A new Harris Interactive poll conducted by telephone for the Property Casualty Insurers Association of America (PCI) found that a resounding three out of four adults (76 percent) believe their taxes cover the time and services provided by emergency response providers following a traffic accident. As a result, they believe additional accident response fees charged by local governments are not necessary.
“There is strong public opposition across the country to this new trend of charging accident response fees,” said Robert Passmore, senior director, personal lines for the Property Casualty Insurers Association of America. “Public safety is the primary duty of local government and police or firefighting services are already paid for through property and other local taxes. Motorists clearly see this for what it is: local governments trying to impose a hidden, double tax on consumers. We call these fees an accident tax or crash tax.”
In recent years, local governments looking to plug budget shortfalls have sought to impose fees on traffic accident victims. These fees can range from a few hundred to a few thousand dollars or more. Some local governments levy the fee on all accident victims, while others just charge out-of-town drivers. Still others target at-fault drivers or accidents that involve fires or spill cleanups. These fees are often charged to insurance companies. But often these costs are not covered by insurance, which could leave the accident victim facing a bill or the potential of higher insurance costs.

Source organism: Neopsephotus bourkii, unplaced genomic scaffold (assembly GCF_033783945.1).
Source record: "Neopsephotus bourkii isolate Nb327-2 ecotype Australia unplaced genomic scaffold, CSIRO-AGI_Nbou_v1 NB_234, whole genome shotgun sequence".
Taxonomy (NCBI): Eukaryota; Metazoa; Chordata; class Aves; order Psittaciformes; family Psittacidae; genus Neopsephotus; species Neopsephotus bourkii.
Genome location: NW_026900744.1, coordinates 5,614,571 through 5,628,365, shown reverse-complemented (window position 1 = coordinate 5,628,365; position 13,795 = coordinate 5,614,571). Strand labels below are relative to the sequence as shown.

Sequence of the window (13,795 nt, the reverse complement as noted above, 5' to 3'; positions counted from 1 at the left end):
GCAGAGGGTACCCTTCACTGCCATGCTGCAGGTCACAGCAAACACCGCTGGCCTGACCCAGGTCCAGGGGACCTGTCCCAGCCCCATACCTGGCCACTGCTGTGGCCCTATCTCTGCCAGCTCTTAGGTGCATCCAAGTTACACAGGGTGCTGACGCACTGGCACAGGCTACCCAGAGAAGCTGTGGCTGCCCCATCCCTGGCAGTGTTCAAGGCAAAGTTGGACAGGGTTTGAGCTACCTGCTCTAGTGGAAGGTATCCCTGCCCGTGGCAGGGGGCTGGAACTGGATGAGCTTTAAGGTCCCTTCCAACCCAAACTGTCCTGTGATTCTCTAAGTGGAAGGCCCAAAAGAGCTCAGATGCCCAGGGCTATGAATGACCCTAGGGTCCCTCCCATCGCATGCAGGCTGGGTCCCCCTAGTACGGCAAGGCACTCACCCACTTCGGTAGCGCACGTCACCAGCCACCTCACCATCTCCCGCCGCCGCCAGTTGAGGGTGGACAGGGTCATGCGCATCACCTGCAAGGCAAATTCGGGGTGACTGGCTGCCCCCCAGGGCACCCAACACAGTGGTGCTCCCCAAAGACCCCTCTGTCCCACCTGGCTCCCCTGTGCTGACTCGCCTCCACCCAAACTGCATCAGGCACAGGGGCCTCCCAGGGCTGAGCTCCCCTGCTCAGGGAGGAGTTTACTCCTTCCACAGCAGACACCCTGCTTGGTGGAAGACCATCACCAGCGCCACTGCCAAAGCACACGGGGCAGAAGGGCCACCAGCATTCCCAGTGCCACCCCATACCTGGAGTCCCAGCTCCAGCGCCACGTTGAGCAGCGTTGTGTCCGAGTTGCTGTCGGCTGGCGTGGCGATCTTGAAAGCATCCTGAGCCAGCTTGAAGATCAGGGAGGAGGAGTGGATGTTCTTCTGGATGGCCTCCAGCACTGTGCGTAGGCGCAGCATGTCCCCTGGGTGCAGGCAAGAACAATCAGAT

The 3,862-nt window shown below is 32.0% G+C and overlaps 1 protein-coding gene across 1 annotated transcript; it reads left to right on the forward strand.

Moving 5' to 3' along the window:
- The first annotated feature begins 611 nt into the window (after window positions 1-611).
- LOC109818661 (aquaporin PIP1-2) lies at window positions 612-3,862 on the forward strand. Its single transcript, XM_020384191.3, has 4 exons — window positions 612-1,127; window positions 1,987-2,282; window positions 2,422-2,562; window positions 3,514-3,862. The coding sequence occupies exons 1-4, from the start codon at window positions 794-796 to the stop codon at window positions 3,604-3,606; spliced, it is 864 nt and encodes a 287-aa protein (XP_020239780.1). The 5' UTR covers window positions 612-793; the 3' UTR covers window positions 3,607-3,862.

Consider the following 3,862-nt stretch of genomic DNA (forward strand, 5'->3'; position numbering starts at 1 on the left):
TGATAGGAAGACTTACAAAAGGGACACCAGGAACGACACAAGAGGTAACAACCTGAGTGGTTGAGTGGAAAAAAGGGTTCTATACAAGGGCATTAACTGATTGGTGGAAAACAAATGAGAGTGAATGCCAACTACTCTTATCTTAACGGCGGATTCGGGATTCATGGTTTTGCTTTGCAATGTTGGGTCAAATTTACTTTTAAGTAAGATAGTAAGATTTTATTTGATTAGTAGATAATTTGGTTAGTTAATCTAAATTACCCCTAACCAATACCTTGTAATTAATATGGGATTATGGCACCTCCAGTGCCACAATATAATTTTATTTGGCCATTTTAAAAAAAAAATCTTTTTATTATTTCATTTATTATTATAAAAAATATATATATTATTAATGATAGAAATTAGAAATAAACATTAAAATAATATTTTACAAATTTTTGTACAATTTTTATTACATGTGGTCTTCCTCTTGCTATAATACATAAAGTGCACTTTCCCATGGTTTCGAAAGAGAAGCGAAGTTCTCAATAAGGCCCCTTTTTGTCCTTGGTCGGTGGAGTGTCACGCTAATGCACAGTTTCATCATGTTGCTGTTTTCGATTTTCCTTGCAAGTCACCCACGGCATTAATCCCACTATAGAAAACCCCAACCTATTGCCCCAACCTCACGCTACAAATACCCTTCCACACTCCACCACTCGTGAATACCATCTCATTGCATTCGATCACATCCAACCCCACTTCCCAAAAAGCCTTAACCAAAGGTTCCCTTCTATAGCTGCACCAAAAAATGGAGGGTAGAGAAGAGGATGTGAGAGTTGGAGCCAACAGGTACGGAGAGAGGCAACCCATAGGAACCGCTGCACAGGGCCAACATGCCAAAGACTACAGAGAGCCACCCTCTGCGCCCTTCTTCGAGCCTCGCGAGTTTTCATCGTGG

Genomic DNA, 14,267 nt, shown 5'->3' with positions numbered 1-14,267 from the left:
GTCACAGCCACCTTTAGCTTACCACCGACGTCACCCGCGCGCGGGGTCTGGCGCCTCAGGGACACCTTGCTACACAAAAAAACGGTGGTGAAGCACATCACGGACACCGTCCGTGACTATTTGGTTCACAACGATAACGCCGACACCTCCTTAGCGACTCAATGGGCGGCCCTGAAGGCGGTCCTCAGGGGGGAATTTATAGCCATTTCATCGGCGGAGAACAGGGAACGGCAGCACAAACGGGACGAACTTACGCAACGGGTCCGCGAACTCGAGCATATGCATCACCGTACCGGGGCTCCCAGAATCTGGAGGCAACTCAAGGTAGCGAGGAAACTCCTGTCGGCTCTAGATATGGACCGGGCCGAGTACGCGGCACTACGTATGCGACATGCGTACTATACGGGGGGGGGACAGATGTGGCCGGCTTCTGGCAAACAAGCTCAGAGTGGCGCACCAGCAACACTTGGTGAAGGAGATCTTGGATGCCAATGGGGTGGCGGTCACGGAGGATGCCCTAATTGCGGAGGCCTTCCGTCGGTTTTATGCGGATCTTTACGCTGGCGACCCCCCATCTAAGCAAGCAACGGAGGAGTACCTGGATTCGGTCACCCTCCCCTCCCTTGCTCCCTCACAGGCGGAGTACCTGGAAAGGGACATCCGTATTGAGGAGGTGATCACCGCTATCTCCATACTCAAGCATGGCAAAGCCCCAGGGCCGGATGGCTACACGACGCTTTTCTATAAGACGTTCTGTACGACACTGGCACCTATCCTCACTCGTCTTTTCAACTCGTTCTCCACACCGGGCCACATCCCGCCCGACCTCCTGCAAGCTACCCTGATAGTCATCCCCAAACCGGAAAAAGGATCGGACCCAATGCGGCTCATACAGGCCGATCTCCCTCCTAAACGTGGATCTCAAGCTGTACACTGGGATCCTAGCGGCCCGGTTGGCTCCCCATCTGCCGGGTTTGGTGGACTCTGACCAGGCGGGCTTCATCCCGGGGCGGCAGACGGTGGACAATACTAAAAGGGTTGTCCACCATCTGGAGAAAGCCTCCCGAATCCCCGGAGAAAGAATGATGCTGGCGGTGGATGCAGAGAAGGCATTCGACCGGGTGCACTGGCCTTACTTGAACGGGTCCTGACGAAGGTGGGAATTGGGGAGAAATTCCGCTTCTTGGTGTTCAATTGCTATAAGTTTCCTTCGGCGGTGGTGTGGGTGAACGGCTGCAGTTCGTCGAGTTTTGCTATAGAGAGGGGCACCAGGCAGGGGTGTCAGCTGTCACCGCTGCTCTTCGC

According to this survey, only one-third of adults believe charging these fees are appropriate, while twice as many (six in ten) disagree with the practice. The opposition to charging these fees grows to 66 percent if it were to lead to an increase in the cost of insurance and 70 percent if only non-residents are charged the fee. The survey also found that charging accident response fees could also have a significant impact on local businesses and tourism, as more than four in ten adults reported they would be reluctant to travel in towns that assess such fees.
“The crash tax adds insult to injury by victimizing drivers twice – once by being in an unfortunate accident and then again with a fee,” said Passmore.
“Then when you add the potential negative impact on local businesses, charging for emergency services is simply a bad public policy option for local governments.”
The accident response fee issue is currently being discussed in several major cities such as New York City, Denver, Sacramento and Tulsa. Additionally, 10 states restrict local governments from charging accident response fees. Such legislation is already in effect in Alabama, Arkansas, Florida, Georgia, Indiana, Louisiana, Missouri, Oklahoma, Pennsylvania and Tennessee. Although it is early in the 2011 state legislative process, bills to prohibit local governments from charging accident response fees have been introduced in Arizona, California and Michigan.
The Harris Interactive survey was conducted for the Property Casualty Insurers Association of America by telephone within the United States between January 12th and 16th, 2011 among 1,428 adults aged 18 or older. This data was weighted as necessary to bring them into line with their actual proportions of the population.